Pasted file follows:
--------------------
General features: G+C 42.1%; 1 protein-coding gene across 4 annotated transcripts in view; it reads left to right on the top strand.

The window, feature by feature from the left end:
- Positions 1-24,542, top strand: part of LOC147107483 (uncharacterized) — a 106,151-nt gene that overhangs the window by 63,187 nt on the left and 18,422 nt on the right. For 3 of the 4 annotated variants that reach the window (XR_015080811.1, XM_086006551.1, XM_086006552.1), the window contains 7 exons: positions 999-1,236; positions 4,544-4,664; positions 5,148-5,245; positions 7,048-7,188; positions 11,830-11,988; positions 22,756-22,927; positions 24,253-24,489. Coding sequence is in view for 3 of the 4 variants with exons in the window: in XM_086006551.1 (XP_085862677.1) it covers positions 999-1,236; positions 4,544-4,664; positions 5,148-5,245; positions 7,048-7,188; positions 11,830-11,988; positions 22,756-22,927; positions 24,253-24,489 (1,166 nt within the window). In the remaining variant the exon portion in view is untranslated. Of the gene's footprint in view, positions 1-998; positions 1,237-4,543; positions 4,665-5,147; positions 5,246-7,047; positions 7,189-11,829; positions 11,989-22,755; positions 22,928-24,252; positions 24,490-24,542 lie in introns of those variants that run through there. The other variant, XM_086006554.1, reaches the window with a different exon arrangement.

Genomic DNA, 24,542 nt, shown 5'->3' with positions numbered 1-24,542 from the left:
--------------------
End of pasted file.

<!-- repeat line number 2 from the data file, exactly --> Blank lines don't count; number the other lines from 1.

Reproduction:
The window, feature by feature from the left end: